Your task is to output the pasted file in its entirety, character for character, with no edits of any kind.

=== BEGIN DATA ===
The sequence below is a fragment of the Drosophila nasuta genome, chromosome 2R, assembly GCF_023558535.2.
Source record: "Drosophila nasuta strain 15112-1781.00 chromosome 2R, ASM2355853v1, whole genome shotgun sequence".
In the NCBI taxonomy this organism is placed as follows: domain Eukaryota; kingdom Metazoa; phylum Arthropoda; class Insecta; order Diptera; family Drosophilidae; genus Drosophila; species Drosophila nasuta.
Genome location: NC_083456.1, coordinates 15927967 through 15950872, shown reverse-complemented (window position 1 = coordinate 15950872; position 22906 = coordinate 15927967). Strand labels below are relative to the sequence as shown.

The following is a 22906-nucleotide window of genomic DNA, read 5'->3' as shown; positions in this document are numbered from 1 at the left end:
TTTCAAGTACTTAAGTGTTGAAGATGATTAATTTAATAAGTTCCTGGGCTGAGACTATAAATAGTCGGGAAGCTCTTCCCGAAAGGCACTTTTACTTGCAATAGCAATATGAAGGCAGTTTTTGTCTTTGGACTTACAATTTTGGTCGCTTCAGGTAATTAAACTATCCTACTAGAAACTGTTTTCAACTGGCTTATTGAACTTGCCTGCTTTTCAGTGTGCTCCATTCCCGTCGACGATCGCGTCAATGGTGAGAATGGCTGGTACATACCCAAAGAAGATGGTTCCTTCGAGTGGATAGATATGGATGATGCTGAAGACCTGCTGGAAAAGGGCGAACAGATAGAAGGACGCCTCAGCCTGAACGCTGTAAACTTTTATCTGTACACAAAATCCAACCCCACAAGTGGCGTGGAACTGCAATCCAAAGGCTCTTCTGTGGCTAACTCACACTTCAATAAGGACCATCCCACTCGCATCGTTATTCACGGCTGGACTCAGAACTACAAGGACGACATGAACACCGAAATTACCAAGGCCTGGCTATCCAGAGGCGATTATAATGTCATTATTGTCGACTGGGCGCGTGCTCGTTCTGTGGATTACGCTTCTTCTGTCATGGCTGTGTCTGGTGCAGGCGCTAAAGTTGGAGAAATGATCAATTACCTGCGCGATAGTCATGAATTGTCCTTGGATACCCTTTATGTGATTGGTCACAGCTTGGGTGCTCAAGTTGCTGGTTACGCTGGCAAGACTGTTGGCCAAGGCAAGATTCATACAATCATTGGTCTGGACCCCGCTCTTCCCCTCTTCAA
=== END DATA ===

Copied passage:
The sequence below is a fragment of the Drosophila nasuta genome, chromosome 2R, assembly GCF_023558535.2.
Source record: "Drosophila nasuta strain 15112-1781.00 chromosome 2R, ASM2355853v1, whole genome shotgun sequence".
In the NCBI taxonomy this organism is placed as follows: domain Eukaryota; kingdom Metazoa; phylum Arthropoda; class Insecta; order Diptera; family Drosophilidae; genus Drosophila; species Drosophila nasuta.
Genome location: NC_083456.1, coordinates 15927967 through 15950872, shown reverse-complemented (window position 1 = coordinate 15950872; position 22906 = coordinate 15927967). Strand labels below are relative to the sequence as shown.

The following is a 22906-nucleotide window of genomic DNA, read 5'->3' as shown; positions in this document are numbered from 1 at the left end:
TTTCAAGTACTTAAGTGTTGAAGATGATTAATTTAATAAGTTCCTGGGCTGAGACTATAAATAGTCGGGAAGCTCTTCCCGAAAGGCACTTTTACTTGCAATAGCAATATGAAGGCAGTTTTTGTCTTTGGACTTACAATTTTGGTCGCTTCAGGTAATTAAACTATCCTACTAGAAACTGTTTTCAACTGGCTTATTGAACTTGCCTGCTTTTCAGTGTGCTCCATTCCCGTCGACGATCGCGTCAATGGTGAGAATGGCTGGTACATACCCAAAGAAGATGGTTCCTTCGAGTGGATAGATATGGATGATGCTGAAGACCTGCTGGAAAAGGGCGAACAGATAGAAGGACGCCTCAGCCTGAACGCTGTAAACTTTTATCTGTACACAAAATCCAACCCCACAAGTGGCGTGGAACTGCAATCCAAAGGCTCTTCTGTGGCTAACTCACACTTCAATAAGGACCATCCCACTCGCATCGTTATTCACGGCTGGACTCAGAACTACAAGGACGACATGAACACCGAAATTACCAAGGCCTGGCTATCCAGAGGCGATTATAATGTCATTATTGTCGACTGGGCGCGTGCTCGTTCTGTGGATTACGCTTCTTCTGTCATGGCTGTGTCTGGTGCAGGCGCTAAAGTTGGAGAAATGATCAATTACCTGCGCGATAGTCATGAATTGTCCTTGGATACCCTTTATGTGATTGGTCACAGCTTGGGTGCTCAAGTTGCTGGTTACGCTGGCAAGACTGTTGGCCAAGGCAAGATTCATACAATCATTGGTCTGGACCCCGCTCTTCCCCTCTTCAA